Bermudez A., & Padron, Y. N. (1989). "Improving Language Skills for Hispanics Students Through Home-School Partnerships," The Journal of Educational Issues of Language Minority Students, 6, 33-43.

Chavkin, N. F. (1989, Summer). "Debunking the Myth About Minority Parents," Educational Horizons, 119-123.

Clark, R. M. (1983). Family Life and School Achievement: Why Poor Black Children Succeed or Fail. Chicago: University of Chicago Press.

Cummins, J. (1986). "Empowering Minority Students: A Framework for Intervention,". Harvard Educational Review, 56(1), 18-36.

Delgado-Gaitan, C. (1991, November). "Involving Parents in the Schools: A Process of Empowerment," American Journal of Education, 100(1), 20-46.

Epstein, J. (1990). "School and Family Connections: Theory, Research, and Implications for Integrating Sociologies of Education and Family," In D. G. Unger and M. B. Sussman (Eds.), Families in Community Settings: Interdisciplinary Perspectives (pp.99-126). New York: Haworth Press.

Epstein, J. (1991). "Effects on Student Achievement of Teachers' Practices of Parent Involvement," Advances in Reading/Language Research, 5, 261-276.

Griffith, J., Wade J., & Loeb, C. (1997). An Evaluation of Family-School Partnership Initiatives in Sixteen Elementary Schools. Montgomery County, MD: Department of Educational Accountability, Montgomery County Public Schools.

Henderson, A. T. (1988). "Good News: An Ecologically Balanced Approach to Academic Improvement," Educational Horizons, 66(2), 60-67.

Henderson, R. W., & Garcia. A. B. (1973). "The Effects of a Parent-Training Program on Question Asking Behavior of Mexican-American Children," American Educational Research Journal, 10, 193-201.

Herman, J. L., & Yeh, J. P. (1980). Some Effects of Parent Involvement in Schools. Paper presented at the Annual Meeting of the American Educational Research Association, Boston.

Levenstein, P. A. (1974). A Message From Home: A Home-Based Intervention Method for Low Income Preschoolers. ERIC Document Reproduction Service No. ED 095 992.

Nunez,R. (1994). School, Parents, and Empowerment: An Ethnographic Study of Mexican-Origin Parents' Participation in Their Children `s Schools. Unpublished dissertation. Claremont Graduate School/SDSU Doctoral Program, Claremont, CA.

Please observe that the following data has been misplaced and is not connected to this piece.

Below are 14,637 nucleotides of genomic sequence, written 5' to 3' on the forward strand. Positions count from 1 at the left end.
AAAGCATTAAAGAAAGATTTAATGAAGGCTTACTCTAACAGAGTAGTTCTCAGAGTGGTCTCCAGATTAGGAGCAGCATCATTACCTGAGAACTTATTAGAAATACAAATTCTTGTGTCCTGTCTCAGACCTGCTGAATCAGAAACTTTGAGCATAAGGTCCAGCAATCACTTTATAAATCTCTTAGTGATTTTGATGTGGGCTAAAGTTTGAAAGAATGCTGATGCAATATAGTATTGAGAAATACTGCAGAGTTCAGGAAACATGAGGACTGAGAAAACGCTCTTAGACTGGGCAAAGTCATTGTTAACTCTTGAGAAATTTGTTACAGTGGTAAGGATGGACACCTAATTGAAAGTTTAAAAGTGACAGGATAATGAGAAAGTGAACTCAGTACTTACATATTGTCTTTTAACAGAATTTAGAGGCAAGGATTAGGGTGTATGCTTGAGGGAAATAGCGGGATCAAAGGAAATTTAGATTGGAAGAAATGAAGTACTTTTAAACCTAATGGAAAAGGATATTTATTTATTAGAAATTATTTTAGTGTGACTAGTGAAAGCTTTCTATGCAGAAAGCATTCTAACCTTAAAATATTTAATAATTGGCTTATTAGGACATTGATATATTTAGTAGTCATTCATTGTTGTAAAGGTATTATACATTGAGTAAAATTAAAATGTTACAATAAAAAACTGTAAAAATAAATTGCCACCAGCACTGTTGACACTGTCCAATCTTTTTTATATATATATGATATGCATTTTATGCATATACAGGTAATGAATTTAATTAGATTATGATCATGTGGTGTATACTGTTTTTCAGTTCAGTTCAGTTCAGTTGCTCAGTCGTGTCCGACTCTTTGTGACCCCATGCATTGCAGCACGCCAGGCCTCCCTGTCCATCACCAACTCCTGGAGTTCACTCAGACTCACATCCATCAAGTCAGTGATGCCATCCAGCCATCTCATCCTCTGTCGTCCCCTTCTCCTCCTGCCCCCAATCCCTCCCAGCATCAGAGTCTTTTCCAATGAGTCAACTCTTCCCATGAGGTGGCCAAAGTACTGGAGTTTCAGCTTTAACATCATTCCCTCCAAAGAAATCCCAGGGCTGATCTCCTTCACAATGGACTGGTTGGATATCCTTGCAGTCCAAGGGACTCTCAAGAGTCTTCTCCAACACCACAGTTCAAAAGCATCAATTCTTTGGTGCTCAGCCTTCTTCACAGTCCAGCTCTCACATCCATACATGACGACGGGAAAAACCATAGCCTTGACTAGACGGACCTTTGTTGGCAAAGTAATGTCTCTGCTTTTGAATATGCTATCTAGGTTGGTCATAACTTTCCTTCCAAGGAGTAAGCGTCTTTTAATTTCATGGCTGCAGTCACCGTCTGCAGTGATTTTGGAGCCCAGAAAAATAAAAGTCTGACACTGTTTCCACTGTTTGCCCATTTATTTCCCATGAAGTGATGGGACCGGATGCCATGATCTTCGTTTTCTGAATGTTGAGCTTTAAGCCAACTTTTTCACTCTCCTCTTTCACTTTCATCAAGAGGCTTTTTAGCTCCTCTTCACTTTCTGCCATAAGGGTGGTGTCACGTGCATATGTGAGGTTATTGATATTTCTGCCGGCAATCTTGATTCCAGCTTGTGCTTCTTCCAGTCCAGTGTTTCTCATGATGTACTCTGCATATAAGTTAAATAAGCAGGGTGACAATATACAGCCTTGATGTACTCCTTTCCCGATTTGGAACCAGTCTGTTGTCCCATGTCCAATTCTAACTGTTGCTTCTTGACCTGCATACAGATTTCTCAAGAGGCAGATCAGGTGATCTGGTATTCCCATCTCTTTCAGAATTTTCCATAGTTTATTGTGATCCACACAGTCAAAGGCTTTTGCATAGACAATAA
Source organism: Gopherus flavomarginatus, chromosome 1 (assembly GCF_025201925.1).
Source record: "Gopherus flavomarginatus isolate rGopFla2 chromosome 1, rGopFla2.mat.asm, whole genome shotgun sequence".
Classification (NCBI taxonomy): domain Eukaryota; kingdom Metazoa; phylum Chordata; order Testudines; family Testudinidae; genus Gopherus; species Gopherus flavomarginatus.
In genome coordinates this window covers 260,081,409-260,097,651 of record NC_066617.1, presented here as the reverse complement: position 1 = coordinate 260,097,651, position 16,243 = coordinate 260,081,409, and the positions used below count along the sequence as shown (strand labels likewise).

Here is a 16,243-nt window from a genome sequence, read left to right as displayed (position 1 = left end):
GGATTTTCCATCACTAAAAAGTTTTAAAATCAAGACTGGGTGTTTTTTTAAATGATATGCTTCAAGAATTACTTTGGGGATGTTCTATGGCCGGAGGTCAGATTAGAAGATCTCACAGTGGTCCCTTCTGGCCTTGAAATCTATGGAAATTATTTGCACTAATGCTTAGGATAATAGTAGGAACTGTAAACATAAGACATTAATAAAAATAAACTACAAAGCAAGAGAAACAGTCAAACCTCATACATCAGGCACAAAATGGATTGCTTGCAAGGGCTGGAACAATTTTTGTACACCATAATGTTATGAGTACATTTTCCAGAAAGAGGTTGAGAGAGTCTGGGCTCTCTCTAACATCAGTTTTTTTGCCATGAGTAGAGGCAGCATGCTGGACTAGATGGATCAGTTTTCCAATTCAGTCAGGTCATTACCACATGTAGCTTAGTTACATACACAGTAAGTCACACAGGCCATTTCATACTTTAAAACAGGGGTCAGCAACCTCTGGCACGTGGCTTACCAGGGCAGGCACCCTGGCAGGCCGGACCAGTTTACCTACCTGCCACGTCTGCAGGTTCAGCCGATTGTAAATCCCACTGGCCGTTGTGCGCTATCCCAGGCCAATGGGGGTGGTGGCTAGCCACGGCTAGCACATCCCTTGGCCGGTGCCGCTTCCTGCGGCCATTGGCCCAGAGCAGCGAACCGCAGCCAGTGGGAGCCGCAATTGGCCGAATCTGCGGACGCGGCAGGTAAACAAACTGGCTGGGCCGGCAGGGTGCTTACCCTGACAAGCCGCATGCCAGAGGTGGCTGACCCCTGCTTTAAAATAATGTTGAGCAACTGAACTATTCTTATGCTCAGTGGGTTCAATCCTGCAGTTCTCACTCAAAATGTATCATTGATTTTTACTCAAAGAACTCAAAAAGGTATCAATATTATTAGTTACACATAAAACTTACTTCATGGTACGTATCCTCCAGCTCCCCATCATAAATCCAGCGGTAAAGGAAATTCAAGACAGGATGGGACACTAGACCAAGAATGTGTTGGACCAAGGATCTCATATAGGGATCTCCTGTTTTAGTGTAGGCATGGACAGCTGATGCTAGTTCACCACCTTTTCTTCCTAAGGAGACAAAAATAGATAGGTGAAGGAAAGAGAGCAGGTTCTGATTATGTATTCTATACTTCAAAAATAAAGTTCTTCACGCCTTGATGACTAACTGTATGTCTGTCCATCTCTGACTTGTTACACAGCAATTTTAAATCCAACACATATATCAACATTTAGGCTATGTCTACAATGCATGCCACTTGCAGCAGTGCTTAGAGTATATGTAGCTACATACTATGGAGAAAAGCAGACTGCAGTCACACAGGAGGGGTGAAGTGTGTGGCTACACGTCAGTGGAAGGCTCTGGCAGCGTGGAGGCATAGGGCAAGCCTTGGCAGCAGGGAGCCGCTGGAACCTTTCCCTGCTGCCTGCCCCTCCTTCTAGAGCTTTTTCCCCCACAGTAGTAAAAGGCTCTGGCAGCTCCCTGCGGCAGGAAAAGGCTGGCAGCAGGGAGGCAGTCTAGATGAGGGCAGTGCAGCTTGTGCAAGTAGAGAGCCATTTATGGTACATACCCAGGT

Oakes, J., & Lipton, M. (1990). Making the Best of Schools: A Handbook for Parents, Teachers and Policymakers. New Haven: Yale University Press.

Schaefer, E. 5. (1972, April). "Parents as Educators: Evidence from Cross-Sectional, Longitudinal, and Intervention Research," Young Children, 27, 227-239.

Schiamberg, L. B., & Chun, C. (1986). The Influence of Family on Educational and Occupational Achievement. Paper presented at the Annual Meeting of the American Association for the Advancement of Science, Philadelphia, PA.

Swap, S. (1990, Spring). "Comparing Three Philosophies of Home-School Collaboration," Equity and Choice, 6(3), 9-19.

Villanueva, I. (1996, November). "Change in the Educational Life of Chicano Families Across Three Generations," Education and Urban Society, 29, 13-34.

Walberg, H. (1984). "Families as Partners in Educational Productivity," Phi Delta Kappan, 65, 397-400.

Weikart, D. (1973). Development of Effective Preschool Programs: A Report on the Results of the High/Scope Ypsilanti Preschool Projects. Ypsilanti, MI: High Scope Research Foundation.

Other Organizations and Resources

Center on School, Family, and Community Partnerships
John Hopkins University
3505 North Charles Street
Baltimore, MID 21218
Telephone: (410) 516-8807

Family Math Project
Lawrence Hall of Science
University of California
Berkeley, CA 94720
Telephone: (510) 642-1823

Harvard Family Research Project
38 Concord Avenue
Cambridge, MA 02138
Telephone: (617) 496-4304

National Clearinghouse on Bilingual Education
1118 22nd Street, N.W.
Washington, DC 20037

This document is based on a paper presented by Maria del Rosario Basterra at the American Education Research Association Symposium in San Diego, California, April 1998.